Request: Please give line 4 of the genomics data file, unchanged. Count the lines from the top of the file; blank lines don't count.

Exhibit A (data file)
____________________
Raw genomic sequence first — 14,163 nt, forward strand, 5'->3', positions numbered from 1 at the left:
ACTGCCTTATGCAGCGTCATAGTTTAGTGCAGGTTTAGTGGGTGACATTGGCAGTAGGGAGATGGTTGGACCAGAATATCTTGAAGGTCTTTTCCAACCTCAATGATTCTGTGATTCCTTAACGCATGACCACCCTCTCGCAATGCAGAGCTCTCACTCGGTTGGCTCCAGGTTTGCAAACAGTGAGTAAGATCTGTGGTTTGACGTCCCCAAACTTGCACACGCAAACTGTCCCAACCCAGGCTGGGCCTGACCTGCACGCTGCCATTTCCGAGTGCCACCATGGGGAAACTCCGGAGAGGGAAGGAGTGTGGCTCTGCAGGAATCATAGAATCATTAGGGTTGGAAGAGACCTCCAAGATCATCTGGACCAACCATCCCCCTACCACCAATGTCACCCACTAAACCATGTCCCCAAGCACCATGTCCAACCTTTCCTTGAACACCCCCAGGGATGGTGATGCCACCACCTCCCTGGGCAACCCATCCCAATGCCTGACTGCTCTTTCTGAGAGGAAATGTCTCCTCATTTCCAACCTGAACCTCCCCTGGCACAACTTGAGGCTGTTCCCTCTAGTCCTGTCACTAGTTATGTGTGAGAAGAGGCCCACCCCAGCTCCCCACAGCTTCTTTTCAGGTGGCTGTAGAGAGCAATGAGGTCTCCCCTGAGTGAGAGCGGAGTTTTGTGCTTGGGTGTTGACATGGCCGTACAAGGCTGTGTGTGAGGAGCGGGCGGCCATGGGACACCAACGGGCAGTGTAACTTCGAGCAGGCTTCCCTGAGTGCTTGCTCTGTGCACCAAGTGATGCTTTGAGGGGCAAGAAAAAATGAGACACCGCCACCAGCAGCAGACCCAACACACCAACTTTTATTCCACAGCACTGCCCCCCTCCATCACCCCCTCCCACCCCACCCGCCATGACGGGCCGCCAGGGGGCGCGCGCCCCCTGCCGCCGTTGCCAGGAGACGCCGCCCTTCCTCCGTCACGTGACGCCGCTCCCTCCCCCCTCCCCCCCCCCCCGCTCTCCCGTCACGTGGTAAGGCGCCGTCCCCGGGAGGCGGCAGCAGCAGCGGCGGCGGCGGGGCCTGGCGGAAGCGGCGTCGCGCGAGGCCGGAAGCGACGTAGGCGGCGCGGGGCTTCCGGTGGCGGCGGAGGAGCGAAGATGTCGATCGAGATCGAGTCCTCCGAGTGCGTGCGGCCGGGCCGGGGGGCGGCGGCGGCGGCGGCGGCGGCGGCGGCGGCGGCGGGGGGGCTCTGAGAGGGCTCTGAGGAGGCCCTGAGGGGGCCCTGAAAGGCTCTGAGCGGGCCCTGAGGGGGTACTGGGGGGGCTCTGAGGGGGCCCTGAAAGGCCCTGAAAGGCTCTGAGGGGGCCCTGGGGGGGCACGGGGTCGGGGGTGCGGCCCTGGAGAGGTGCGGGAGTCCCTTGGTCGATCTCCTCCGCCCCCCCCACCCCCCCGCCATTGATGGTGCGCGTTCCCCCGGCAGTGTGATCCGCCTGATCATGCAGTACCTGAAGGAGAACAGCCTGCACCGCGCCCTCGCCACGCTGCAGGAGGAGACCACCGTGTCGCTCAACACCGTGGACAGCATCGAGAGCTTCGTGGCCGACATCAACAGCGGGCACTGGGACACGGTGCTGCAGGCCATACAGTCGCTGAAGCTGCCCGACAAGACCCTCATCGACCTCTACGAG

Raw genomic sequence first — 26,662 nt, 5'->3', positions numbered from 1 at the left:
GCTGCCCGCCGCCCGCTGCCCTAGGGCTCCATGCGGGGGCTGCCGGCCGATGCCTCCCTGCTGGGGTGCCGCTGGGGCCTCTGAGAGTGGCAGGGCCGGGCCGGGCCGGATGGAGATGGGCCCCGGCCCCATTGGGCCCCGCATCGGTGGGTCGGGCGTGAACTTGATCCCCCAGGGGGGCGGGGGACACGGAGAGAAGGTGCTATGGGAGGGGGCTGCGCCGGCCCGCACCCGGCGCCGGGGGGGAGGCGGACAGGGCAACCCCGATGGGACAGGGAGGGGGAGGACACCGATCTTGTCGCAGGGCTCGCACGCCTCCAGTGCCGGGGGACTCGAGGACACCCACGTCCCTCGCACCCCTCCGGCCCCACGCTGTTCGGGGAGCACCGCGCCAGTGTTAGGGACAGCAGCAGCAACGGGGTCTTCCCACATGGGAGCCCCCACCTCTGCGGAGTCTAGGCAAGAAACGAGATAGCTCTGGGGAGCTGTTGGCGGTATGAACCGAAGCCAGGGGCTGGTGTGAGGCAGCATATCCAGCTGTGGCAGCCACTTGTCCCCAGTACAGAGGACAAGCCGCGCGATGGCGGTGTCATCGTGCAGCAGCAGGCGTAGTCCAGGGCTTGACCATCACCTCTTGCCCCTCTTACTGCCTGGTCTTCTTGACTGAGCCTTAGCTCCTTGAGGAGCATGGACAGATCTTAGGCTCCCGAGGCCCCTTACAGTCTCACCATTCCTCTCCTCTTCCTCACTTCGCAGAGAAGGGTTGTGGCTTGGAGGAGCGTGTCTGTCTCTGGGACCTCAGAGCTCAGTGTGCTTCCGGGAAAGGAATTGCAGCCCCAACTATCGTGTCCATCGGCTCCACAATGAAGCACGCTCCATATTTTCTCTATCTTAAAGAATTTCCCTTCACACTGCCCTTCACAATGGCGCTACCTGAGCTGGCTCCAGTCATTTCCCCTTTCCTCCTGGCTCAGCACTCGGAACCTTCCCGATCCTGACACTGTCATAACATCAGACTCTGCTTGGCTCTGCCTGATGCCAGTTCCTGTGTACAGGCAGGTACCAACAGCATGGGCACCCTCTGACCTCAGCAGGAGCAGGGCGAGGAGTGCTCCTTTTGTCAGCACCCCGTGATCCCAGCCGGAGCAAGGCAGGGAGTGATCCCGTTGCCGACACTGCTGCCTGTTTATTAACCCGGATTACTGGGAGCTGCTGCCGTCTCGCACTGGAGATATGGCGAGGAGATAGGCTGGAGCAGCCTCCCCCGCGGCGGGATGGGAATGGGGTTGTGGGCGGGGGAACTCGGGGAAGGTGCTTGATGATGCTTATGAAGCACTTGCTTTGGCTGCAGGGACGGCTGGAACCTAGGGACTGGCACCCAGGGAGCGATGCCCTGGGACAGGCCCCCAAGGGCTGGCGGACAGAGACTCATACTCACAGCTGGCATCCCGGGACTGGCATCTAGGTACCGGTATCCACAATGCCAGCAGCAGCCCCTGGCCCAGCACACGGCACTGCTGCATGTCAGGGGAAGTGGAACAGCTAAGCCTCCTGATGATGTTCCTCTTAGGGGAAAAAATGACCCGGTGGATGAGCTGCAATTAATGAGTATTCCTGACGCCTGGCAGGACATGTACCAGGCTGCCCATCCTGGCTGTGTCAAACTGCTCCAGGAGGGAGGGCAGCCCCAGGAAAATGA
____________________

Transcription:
GCTGCCCGCCGCCCGCTGCCCTAGGGCTCCATGCGGGGGCTGCCGGCCGATGCCTCCCTGCTGGGGTGCCGCTGGGGCCTCTGAGAGTGGCAGGGCCGGGCCGGGCCGGATGGAGATGGGCCCCGGCCCCATTGGGCCCCGCATCGGTGGGTCGGGCGTGAACTTGATCCCCCAGGGGGGCGGGGGACACGGAGAGAAGGTGCTATGGGAGGGGGCTGCGCCGGCCCGCACCCGGCGCCGGGGGGGAGGCGGACAGGGCAACCCCGATGGGACAGGGAGGGGGAGGACACCGATCTTGTCGCAGGGCTCGCACGCCTCCAGTGCCGGGGGACTCGAGGACACCCACGTCCCTCGCACCCCTCCGGCCCCACGCTGTTCGGGGAGCACCGCGCCAGTGTTAGGGACAGCAGCAGCAACGGGGTCTTCCCACATGGGAGCCCCCACCTCTGCGGAGTCTAGGCAAGAAACGAGATAGCTCTGGGGAGCTGTTGGCGGTATGAACCGAAGCCAGGGGCTGGTGTGAGGCAGCATATCCAGCTGTGGCAGCCACTTGTCCCCAGTACAGAGGACAAGCCGCGCGATGGCGGTGTCATCGTGCAGCAGCAGGCGTAGTCCAGGGCTTGACCATCACCTCTTGCCCCTCTTACTGCCTGGTCTTCTTGACTGAGCCTTAGCTCCTTGAGGAGCATGGACAGATCTTAGGCTCCCGAGGCCCCTTACAGTCTCACCATTCCTCTCCTCTTCCTCACTTCGCAGAGAAGGGTTGTGGCTTGGAGGAGCGTGTCTGTCTCTGGGACCTCAGAGCTCAGTGTGCTTCCGGGAAAGGAATTGCAGCCCCAACTATCGTGTCCATCGGCTCCACAATGAAGCACGCTCCATATTTTCTCTATCTTAAAGAATTTCCCTTCACACTGCCCTTCACAATGGCGCTACCTGAGCTGGCTCCAGTCATTTCCCCTTTCCTCCTGGCTCAGCACTCGGAACCTTCCCGATCCTGACACTGTCATAACATCAGACTCTGCTTGGCTCTGCCTGATGCCAGTTCCTGTGTACAGGCAGGTACCAACAGCATGGGCACCCTCTGACCTCAGCAGGAGCAGGGCGAGGAGTGCTCCTTTTGTCAGCACCCCGTGATCCCAGCCGGAGCAAGGCAGGGAGTGATCCCGTTGCCGACACTGCTGCCTGTTTATTAACCCGGATTACTGGGAGCTGCTGCCGTCTCGCACTGGAGATATGGCGAGGAGATAGGCTGGAGCAGCCTCCCCCGCGGCGGGATGGGAATGGGGTTGTGGGCGGGGGAACTCGGGGAAGGTGCTTGATGATGCTTATGAAGCACTTGCTTTGGCTGCAGGGACGGCTGGAACCTAGGGACTGGCACCCAGGGAGCGATGCCCTGGGACAGGCCCCCAAGGGCTGGCGGACAGAGACTCATACTCACAGCTGGCATCCCGGGACTGGCATCTAGGTACCGGTATCCACAATGCCAGCAGCAGCCCCTGGCCCAGCACACGGCACTGCTGCATGTCAGGGGAAGTGGAACAGCTAAGCCTCCTGATGATGTTCCTCTTAGGGGAAAAAATGACCCGGTGGATGAGCTGCAATTAATGAGTATTCCTGACGCCTGGCAGGACATGTACCAGGCTGCCCATCCTGGCTGTGTCAAACTGCTCCAGGAGGGAGGGCAGCCCCAGGAAAATGA